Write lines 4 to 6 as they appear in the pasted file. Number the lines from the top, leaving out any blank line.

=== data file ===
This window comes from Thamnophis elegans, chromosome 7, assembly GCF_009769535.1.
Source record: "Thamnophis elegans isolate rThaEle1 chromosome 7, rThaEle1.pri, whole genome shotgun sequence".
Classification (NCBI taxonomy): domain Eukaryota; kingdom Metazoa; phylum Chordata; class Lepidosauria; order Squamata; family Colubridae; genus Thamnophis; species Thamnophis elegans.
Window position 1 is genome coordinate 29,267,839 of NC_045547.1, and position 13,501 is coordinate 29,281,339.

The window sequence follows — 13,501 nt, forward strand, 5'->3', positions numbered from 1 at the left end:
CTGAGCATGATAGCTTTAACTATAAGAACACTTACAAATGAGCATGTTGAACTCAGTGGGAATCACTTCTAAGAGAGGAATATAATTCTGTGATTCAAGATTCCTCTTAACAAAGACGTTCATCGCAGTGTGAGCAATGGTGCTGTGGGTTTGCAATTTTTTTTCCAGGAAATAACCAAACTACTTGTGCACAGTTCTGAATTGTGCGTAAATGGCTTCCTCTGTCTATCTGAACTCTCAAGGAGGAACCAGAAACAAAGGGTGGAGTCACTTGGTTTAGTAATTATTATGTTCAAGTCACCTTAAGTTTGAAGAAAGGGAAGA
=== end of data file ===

Window position 1 is genome coordinate 29,267,839 of NC_045547.1, and position 13,501 is coordinate 29,281,339.

The window sequence follows — 13,501 nt, forward strand, 5'->3', positions numbered from 1 at the left end:
CTGAGCATGATAGCTTTAACTATAAGAACACTTACAAATGAGCATGTTGAACTCAGTGGGAATCACTTCTAAGAGAGGAATATAATTCTGTGATTCAAGATTCCTCTTAACAAAGACGTTCATCGCAGTGTGAGCAATGGTGCTGTGGGTTTGCAATTTTTTTTCCAGGAAATAACCAAACTACTTGTGCACAGTTCTGAATTGTGCGTAAATGGCTTCCTCTGTCTATCTGAACTCTCAAGGAGGAACCAGAAACAAAGGGTGGAGTCACTTGGTTTAGTAATTATTATGTTCAAGTCACCTTAAGTTTGAAGAAAGGGAAGA